The Christmas season has begun! I pray that everyone is home, surrounded by family and friends as we celebrate the birth of Christ. Christmas is one of my favorite seasons of the whole year. It’s a season of love and giving and tradition. During the darkest part of the year, it’s a time of light and music and good cheer. May your Christmas be joyous and blessed!
Mass Etiquette: Your Best Suit
You wouldn’t wear basketball shorts and a t-shirt to meet the king of England would you? Why then is it acceptable to wear such things to mass?
When you go to mass or Eucharistic adoration you are in the presence of our king, our lord and savior, Jesus Christ. The sanctuary is His throne room. It is a great honor to witness and reverence our God and ought to be treated as such. If more people grasped the true weight of the mass, a reenactment of Christ dying on the cross for our sins, I think we’d see more suits in the pews on Sunday. This isn’t your mother’s living room, but the house of God.
In the hustle and bustle of 2022 it’s easy to forget to put our best foot forward when we go to worship. Sometimes it can feel like we’re just checking a box before hurrying off to the next Sunday errand or activity. Imagine how God might speak to you if you slowed down, took the time to make yourself presentable, and actually immersed yourself in worship. We are called to turn to God in all things including how we present ourselves to the world.
Can Non-Catholics Go to Mass?
Of course! Everyone is welcome to attend Catholic mass. The word ‘Catholic’ quite literally means all embracing used to describe the universal church. Here all are able to witness the mass with the only caveat that you refrain from receiving the Eucharist until being fully initiated into the church through Baptism and First Communion. Attending a service for a faith to which you don’t belong can feel very daunting and awkward but, in this church, all people belong.
Growing up, I always allowed myself to be dragged to church on the holidays to make my parents happy but never gave much thought to the meaning behind it. Even after moving away from my family I started attending church on Sunday for investigative reasons rather than moral ones. I knew that there had to be some higher power at work in the world and thought that the Catholic church was a fine place to begin my search for answers. I had no intention of converting to the faith at the time. In part, I simply wanted to be able to have an educated conversation with my parents about why I opted to not be Catholic.
My first few weeks at mass were hardly comfortable. Without my parents beside me to lead me along in the various readings and prayers I had absolutely no idea what I was doing. I struggled to navigate the hymnals and worship aids. I never knew when to stand or sit or kneel and was constantly watching out of the corner of my eye to see what my fellow church goers did. I made sure to always find a seat toward the back of the massive sanctuary so as not to be noticed too much if I made a mistake.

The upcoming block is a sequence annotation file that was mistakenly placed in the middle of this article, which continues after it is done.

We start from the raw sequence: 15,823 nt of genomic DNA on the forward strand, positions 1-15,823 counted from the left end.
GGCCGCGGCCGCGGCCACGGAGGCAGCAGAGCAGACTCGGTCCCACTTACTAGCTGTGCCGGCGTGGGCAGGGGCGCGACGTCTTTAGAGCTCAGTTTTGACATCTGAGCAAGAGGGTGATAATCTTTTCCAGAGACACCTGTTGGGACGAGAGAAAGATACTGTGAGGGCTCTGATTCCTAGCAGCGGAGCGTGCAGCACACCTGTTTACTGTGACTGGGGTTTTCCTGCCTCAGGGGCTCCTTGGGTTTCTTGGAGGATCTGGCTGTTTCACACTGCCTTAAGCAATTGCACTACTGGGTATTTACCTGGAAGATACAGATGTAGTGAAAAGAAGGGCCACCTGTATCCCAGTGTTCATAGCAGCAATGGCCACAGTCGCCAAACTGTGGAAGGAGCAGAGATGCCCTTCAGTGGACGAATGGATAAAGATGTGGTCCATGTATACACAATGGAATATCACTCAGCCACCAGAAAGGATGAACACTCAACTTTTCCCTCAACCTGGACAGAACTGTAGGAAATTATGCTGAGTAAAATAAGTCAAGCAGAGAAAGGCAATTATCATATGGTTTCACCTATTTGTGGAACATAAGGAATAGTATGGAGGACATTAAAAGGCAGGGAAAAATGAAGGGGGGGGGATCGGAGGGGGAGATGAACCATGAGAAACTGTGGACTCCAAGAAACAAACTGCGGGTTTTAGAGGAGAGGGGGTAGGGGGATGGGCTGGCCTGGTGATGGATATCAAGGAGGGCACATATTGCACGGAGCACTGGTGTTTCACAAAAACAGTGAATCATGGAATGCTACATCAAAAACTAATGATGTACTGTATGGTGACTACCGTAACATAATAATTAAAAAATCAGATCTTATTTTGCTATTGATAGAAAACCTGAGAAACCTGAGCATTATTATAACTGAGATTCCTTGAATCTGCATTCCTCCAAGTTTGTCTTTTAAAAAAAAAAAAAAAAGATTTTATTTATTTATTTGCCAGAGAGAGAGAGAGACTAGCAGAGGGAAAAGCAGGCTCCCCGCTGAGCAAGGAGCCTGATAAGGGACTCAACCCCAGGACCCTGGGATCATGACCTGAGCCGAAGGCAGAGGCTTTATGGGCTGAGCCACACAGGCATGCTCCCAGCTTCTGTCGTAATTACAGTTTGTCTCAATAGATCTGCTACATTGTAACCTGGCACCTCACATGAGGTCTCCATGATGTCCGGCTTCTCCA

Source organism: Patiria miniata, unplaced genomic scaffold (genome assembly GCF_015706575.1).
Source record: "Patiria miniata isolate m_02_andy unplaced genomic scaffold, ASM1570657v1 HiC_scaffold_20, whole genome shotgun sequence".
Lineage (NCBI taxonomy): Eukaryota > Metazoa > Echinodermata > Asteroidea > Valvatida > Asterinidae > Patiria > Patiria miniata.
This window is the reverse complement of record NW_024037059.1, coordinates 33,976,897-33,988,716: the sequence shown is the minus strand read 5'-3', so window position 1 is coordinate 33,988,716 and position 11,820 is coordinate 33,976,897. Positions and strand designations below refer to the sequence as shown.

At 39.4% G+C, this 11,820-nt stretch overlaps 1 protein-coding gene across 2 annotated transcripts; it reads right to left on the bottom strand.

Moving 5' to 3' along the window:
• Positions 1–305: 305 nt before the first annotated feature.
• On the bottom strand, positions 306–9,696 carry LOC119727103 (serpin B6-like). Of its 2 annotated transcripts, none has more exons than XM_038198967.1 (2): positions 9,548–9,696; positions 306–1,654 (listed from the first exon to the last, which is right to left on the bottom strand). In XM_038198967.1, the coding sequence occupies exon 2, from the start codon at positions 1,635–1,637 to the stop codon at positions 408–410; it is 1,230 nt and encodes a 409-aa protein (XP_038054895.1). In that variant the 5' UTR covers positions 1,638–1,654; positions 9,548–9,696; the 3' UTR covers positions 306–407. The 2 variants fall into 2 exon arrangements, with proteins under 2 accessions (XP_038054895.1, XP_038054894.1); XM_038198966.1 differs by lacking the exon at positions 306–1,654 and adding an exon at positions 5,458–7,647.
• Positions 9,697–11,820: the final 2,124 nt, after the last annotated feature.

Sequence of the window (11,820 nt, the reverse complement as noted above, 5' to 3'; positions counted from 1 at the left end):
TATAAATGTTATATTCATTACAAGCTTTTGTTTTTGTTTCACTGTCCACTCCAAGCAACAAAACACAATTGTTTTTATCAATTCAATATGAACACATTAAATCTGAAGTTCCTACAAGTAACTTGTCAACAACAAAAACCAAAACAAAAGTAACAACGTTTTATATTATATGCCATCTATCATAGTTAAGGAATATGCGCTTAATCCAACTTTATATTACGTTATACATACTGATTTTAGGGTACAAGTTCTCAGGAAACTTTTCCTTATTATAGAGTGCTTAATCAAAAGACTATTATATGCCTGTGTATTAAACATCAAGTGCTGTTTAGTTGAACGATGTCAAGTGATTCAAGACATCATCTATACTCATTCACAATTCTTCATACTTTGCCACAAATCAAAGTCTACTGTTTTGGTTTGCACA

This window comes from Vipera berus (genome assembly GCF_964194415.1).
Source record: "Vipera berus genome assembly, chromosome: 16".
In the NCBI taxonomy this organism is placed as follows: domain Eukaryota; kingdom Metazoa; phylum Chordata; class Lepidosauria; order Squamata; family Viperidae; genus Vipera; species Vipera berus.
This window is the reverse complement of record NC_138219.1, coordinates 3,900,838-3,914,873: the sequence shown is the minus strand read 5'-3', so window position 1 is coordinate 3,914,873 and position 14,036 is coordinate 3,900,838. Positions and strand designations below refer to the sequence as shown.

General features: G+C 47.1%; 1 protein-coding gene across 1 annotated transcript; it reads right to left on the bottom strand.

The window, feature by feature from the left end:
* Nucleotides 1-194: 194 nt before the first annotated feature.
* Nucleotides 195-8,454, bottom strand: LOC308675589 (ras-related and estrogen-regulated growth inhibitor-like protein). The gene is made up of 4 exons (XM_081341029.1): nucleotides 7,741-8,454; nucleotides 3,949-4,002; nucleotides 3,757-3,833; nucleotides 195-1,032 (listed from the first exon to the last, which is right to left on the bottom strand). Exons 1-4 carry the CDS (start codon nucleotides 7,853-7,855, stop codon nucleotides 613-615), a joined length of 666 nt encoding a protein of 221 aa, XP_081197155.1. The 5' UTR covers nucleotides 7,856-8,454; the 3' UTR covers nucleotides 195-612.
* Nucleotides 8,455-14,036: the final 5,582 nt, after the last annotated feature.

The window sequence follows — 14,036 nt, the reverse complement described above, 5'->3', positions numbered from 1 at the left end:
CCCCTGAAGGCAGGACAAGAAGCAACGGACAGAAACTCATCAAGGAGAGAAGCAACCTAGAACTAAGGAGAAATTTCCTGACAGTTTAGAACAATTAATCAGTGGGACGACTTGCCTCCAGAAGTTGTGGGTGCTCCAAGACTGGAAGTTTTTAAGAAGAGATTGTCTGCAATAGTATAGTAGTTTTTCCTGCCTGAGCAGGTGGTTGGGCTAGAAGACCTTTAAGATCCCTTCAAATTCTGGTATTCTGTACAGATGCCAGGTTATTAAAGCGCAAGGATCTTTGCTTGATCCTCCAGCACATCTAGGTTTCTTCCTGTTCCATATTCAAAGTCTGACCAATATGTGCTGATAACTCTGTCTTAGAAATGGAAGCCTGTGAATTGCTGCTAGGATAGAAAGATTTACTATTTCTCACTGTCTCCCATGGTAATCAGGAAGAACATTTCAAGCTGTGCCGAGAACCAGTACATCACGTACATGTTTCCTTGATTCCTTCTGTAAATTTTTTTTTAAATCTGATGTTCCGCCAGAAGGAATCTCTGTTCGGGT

Of course, the people around me were nothing but welcoming. More than once, the parishioner next to me sensed my nervous, new-comer ways as I frantically flipped through the missal in search of the day’s Gospel reading. They would smile warmly and lean in to kindly direct me to the correct page.
My nerves would always peak as everyone stood and filed up to the altar to receive communion toward the end of every mass. This was one activity in which I could not participate as I had not yet received my sacraments of initiation. I watched, self consciously, feeling as if all eyes were on me as I waited for people to return to the pews.
However, I soon realized that no one was looking at me as I quietly witnessed the mass every Sunday. There were no disapproving stares turned my way and no furtive whispers as I came and went from mass every week. Although people were happy to help when discovering an uneducated, baby Catholic in the making, the truth was that people were generally not paying attention to me at all. They were not there to judge or gossip. They had come to church to reverence Christ and participate in the sacrament of holy Eucharist.
Despite my lack of knowledge of the logistics of the mass I never felt unwanted and there has never been a time since then that I considered not attending Sunday mass. I quickly grew comfortable with going to church and even began to look forward to it. I always loved being read to since before I myself could read. The Lord of the Rings was a particular favorite bedtime story that my dad read to my sister and I when we were little. Even though I’m still learning my Bible, mass occasionally recalled some of those childhood moments curled up next to my dad with the huge fantasy novel open in his lap.
I enjoyed learning the historical context behind the readings each week in the homily and was soothed by the voices of canters leading the assembly in musical prayer. It would be many months before I openly admitted my desire to be fully received into the Catholic church but even in those first weeks at mass, God was calling me home.